Ultrasound guided carpal tunnel release

Brett Kindle, M.D., CAQSM, RMSK
Non-Surgical Sports MedicineAndrews Institute for Orthopaedics & Sports Medicine
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 Q: Why it Carpal Tunnel Syndrome such a common musculoskeletal surgical procedure?
Brett Kindle, M.D., CAQSM, RMSK: Carpal tunnel syndrome is essentially a phenomenon that happens due to impingement of the median nerve at the wrist. This usually presents with patients as numbness or tingling pain in their hand usually involving the thumb index and middle fingers. Oftentimes, it initially starts as waking up at night with numbness and it can progress to being painful throughout the day. As it progresses into its severity, it can produce weakness of the hand and loss of dexterity and can actually cause more pain shooting up the arm proximally toward the shoulder. It is very common. It is one of the most common musculoskeletal conditions that there are. There are several risk factors including repetitive use of the hands, which a lot of us are doing on a daily basis, as well as obesity and rheumatologic conditions do increase your risk for developing carpal tunnel syndrome.
 Q: What are the benefits to Ultrasound Guided Carpal Tunnel Release versus tradition carpal tunnel release procedures?
Brett Kindle, M.D., CAQSM, RMSK: The mainstay of treatment of carpal tunnel is carpal tunnel release surgery and classically this has been done by a mini-open technique where there is an incision that extends down into the palm of the hand. The skin over the palm of the hand actually takes quite a while to heal and so patients are often times out of work and activity for up to four to six weeks postsurgical. With carpal tunnel release under ultrasound guidance, we actually can make a very small 4-5 millimeter incision in the distal forearm, which does not involve the palm skin, and this actually will heal within a few days and patients usually can get back to full activity within a week.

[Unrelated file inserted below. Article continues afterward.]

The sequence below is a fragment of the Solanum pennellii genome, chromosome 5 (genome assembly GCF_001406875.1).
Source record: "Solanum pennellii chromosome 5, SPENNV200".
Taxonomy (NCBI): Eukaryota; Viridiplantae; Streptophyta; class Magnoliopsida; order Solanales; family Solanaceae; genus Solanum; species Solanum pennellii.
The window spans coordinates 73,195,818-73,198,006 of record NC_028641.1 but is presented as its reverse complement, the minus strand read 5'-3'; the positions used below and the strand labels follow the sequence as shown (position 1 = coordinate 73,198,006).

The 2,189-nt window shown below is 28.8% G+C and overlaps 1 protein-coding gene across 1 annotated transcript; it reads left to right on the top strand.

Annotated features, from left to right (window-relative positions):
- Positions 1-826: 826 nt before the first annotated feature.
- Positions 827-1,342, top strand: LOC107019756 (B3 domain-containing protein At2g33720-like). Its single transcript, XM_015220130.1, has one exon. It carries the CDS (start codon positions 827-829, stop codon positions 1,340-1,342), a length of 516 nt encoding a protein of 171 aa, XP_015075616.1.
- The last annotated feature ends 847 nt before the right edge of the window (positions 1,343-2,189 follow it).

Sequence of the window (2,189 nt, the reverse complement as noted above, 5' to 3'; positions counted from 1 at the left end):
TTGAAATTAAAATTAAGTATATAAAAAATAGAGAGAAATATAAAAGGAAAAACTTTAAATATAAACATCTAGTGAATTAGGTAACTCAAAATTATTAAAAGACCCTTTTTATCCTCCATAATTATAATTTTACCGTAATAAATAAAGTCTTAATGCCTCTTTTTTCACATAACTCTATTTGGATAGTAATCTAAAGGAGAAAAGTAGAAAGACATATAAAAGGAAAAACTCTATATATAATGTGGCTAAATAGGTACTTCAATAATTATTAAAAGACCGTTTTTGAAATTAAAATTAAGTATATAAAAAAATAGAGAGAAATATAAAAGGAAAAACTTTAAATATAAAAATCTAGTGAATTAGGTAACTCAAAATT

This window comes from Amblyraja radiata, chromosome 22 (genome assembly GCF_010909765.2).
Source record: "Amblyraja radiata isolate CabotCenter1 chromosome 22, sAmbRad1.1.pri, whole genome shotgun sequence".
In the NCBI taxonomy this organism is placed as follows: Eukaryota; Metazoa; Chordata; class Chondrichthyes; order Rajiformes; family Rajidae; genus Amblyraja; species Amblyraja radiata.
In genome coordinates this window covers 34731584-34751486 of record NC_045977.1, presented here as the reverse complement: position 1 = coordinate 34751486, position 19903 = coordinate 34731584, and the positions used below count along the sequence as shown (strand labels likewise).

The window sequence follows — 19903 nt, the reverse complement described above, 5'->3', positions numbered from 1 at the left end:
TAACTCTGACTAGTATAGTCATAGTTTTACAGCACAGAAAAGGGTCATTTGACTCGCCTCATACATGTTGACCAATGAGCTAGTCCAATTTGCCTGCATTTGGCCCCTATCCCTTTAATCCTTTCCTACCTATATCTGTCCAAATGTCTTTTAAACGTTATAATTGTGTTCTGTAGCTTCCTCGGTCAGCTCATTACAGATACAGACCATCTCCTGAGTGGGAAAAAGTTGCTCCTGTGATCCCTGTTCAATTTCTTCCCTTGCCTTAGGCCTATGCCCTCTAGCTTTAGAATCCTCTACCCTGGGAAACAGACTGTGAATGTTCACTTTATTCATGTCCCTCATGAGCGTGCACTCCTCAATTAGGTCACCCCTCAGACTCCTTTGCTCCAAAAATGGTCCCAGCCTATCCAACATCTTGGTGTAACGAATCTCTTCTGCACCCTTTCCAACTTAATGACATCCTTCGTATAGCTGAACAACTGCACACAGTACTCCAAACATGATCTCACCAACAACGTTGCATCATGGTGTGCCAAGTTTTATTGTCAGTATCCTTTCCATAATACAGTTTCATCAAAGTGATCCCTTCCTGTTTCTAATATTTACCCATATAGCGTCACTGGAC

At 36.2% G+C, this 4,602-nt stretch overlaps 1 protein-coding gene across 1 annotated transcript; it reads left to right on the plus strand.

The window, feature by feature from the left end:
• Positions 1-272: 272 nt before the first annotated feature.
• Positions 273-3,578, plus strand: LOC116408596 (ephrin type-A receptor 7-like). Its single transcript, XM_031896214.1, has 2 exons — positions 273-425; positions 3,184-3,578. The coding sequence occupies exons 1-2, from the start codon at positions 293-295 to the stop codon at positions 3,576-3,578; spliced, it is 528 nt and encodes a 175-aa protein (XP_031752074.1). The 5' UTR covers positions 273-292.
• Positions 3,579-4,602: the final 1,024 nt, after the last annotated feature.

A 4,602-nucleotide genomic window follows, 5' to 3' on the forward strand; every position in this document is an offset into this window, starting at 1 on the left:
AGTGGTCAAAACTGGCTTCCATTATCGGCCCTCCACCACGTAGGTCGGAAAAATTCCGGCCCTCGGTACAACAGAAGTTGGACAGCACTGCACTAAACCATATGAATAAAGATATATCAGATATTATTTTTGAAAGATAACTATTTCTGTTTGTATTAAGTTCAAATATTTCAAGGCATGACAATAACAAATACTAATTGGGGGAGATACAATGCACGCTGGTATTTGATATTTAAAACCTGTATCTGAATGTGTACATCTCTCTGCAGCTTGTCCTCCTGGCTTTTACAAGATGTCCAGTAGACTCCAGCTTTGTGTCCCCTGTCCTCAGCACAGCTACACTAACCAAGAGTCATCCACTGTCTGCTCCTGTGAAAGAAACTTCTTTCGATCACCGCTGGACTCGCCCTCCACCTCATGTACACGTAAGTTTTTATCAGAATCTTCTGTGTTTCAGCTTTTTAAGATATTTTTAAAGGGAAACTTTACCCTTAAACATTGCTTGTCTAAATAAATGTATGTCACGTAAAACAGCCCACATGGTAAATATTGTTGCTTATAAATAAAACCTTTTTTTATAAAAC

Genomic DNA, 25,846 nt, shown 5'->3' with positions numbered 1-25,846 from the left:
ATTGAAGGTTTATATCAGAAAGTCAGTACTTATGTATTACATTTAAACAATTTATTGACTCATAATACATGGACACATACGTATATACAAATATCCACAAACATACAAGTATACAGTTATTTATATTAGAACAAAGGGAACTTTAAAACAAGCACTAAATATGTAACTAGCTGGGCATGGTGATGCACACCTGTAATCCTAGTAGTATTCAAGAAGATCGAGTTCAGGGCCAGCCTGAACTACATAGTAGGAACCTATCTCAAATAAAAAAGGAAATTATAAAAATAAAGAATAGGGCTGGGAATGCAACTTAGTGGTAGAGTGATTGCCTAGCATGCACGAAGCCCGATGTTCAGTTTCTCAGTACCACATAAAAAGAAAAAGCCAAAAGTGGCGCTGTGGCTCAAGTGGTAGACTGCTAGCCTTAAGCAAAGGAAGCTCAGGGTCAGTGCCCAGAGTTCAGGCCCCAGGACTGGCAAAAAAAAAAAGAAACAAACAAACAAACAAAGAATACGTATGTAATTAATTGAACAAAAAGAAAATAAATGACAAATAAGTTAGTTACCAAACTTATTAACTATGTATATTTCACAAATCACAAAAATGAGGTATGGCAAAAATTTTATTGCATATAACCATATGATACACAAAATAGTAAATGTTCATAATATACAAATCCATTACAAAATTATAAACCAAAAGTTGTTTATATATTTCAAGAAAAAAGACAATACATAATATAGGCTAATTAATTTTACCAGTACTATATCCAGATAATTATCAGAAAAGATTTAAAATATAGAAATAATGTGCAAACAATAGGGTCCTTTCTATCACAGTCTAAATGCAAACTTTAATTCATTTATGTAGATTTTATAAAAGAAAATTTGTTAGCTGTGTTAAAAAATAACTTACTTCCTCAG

Q: What can patients expect to have happen when they are recommended to Ultrasound Guided Carpal Tunnel Release?
Brett Kindle, M.D., CAQSM, RMSK: So when a patient is diagnosed with carpal tunnel syndrome by a primary care physician or another provider and referred to me, initially they consult with me and I will evaluate them and see if I agree with the diagnosis at hand. If the diagnosis does appear to be carpal tunnel syndrome, then usually we obtain an EMG which is a nerve test to test how severe the carpal tunnel syndrome is. After that nerve test, if the severity warrants surgery, then I will do a diagnostic ultrasound looking at the nerve and the anatomy and the area of the wrist to make sure that they're a good candidate for the ultrasound guided carpal tunnel release. Then we proceed with the ultrasound guided technique. In the event that they're not a good candidate for the ultrasound guided technique due to anomalies in their anatomy, then I will usually just refer those to my surgical partners that do the mini-open technique.
 Q: What are the differences postoperatively between Ultrasound Guided Carpal Tunnel Release and tradition carpal tunnel release procedures?
Brett Kindle, M.D., CAQSM, RMSK: So with traditional carpal tunnel release surgeries, the time that patients are out of their normal activities is usually up to four to six weeks. That is a big advantage of the ultrasound-guided technique because we are allowing the patients to progress back to activity as pain tolerates, which usually is within a week. This is a big time difference. Patients are able to get back to work with normal activities much sooner. Additionally postoperatively, there is no immobilization required with the ultrasound guided technique, whereas with traditional techniques, usually the patient is required to wear a splint for a period of time. And the outcomes are the same postoperatively.


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